“From there, I moved into IT, and I then spent nine years in retail, taking a company from about eight staff, to floating it on the AIM. So, I have a background in fast-growing companies. And then from there, I came to Celtic, as it was then, as finance director,” she recounts. 


As such, Roberts’ career path led her back to the environmental and engineering sector. 


For Englobe at the moment, we’re wanting to grow, but it’s a service that we provide, so to do this you need staff. So, I think a challenge that’s well documented in the press already is the skills shortage,” she says. 


“We need to get people in at the grassroots and coming up to be able to manage that growth and be able to carry on delivering the quality of service. And I think that attracting women and other minorities that are not very well represented in the industry is one of the ways in which we are going to be able to bridge that gap.” 


Even after returning from her stint in other industries, she is often still the only woman in the room in business meetings. In the last 10 years, she has seen the face of the traditionally male dominated engineering sector change but says “it’s still got a way to go”. 


“On a day-to-day basis, I think the environment is very respectful,” she says. “But there just isn’t the number of women coming through. I think the industry needs to think about how they manage people going off on maternity leave and coming back. 


“When we’ve had ladies go off and have children, I’ve been keen to try and really champion them back into the business and try and accommodate them.”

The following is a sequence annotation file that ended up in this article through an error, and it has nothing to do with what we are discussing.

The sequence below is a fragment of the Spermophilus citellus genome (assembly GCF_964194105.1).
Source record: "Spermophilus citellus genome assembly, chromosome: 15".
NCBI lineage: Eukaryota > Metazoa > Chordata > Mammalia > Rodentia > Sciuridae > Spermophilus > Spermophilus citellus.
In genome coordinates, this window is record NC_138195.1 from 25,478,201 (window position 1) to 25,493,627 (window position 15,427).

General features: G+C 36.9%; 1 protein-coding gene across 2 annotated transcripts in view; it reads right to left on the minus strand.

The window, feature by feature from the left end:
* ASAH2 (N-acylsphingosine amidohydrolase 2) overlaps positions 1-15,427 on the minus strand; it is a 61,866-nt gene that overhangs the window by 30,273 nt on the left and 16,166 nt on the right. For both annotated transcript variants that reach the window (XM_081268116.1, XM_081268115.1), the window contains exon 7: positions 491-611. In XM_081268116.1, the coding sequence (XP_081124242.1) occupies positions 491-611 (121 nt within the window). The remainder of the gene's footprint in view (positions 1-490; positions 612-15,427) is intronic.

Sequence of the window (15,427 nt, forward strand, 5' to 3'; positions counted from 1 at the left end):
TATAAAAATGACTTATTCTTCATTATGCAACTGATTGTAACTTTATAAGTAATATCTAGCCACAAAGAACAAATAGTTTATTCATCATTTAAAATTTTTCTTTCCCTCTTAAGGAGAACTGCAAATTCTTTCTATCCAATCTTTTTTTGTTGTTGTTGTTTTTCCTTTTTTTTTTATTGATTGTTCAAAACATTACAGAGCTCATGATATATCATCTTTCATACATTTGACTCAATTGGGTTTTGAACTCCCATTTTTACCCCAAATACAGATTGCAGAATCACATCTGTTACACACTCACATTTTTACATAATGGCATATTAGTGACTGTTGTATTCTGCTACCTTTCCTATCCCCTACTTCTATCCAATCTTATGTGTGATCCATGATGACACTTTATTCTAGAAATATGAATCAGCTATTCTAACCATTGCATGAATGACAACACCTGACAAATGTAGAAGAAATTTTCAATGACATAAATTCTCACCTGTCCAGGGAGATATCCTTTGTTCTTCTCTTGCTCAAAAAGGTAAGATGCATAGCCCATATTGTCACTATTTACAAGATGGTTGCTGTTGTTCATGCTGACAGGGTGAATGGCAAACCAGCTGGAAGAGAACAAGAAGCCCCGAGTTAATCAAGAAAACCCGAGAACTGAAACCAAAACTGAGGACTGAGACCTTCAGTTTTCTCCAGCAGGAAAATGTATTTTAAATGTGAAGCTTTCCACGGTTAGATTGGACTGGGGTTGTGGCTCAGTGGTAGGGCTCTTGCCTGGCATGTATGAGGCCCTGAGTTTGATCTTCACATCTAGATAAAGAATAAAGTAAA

Roberts believes that to combat the ongoing skills shortage, engineering companies must do something about the so-called leaky pipeline affecting employment in the industry. 


“For women, I think that they get to a certain level and then quite often go off to have children and then aren’t accommodated well to return to the industry.” 

I think it’s really important that we make companies much more family focused or flexible around the roles, so that people can have a family and work.

Julia Roberts, Managing director, Englobe UK

“I’ve got a young family and I don’t make any secret of that. So, I’m trying to prove to people that it is possible to do it.” 


One way of achieving this is by companies offering good maternity and paternity policies and clear paths back to work, including solutions such as job sharing. 


“Also, when you go on sites, I don’t think it’s done deliberately, but sometimes they’re not particularly well set up for women in terms of the facilities and the PPE, and so on,” Roberts adds. 


“So, I think there’s got to be some role models to attract people into it in the first place, but then also making it more family friendly and much more flexible in the way that people come back.” 


She highlights the importance of offering women meaningful roles after maternity leave and showing that they can still reach higher positions. 


I’ve had quite a few ladies say to me: ‘We’ve seen that somebody’s running as managing director of a remediation company, which hasn’t been seen before.’ So, it’s possible.

Julia Roberts, Managing Director, Englobe UK

Roberts hopes that as a side effect of further digitalization, the industry will learn to work more efficiently – perhaps by doing more with less staff. 


“And that also plays to the whole green agenda and doing things in a more environmentally and sustainable way,” she adds. 


Overall, despite its challenges, Roberts thinks it is an exciting time to be part of the engineering industry, as Englobe is keeping busy and looking at further growth.

This article was originally published in the Ground Engineering magazine:  

Englobe is recognized as Canada’s leader in the fields of environmental management, engineering, and asset integrity and quality management.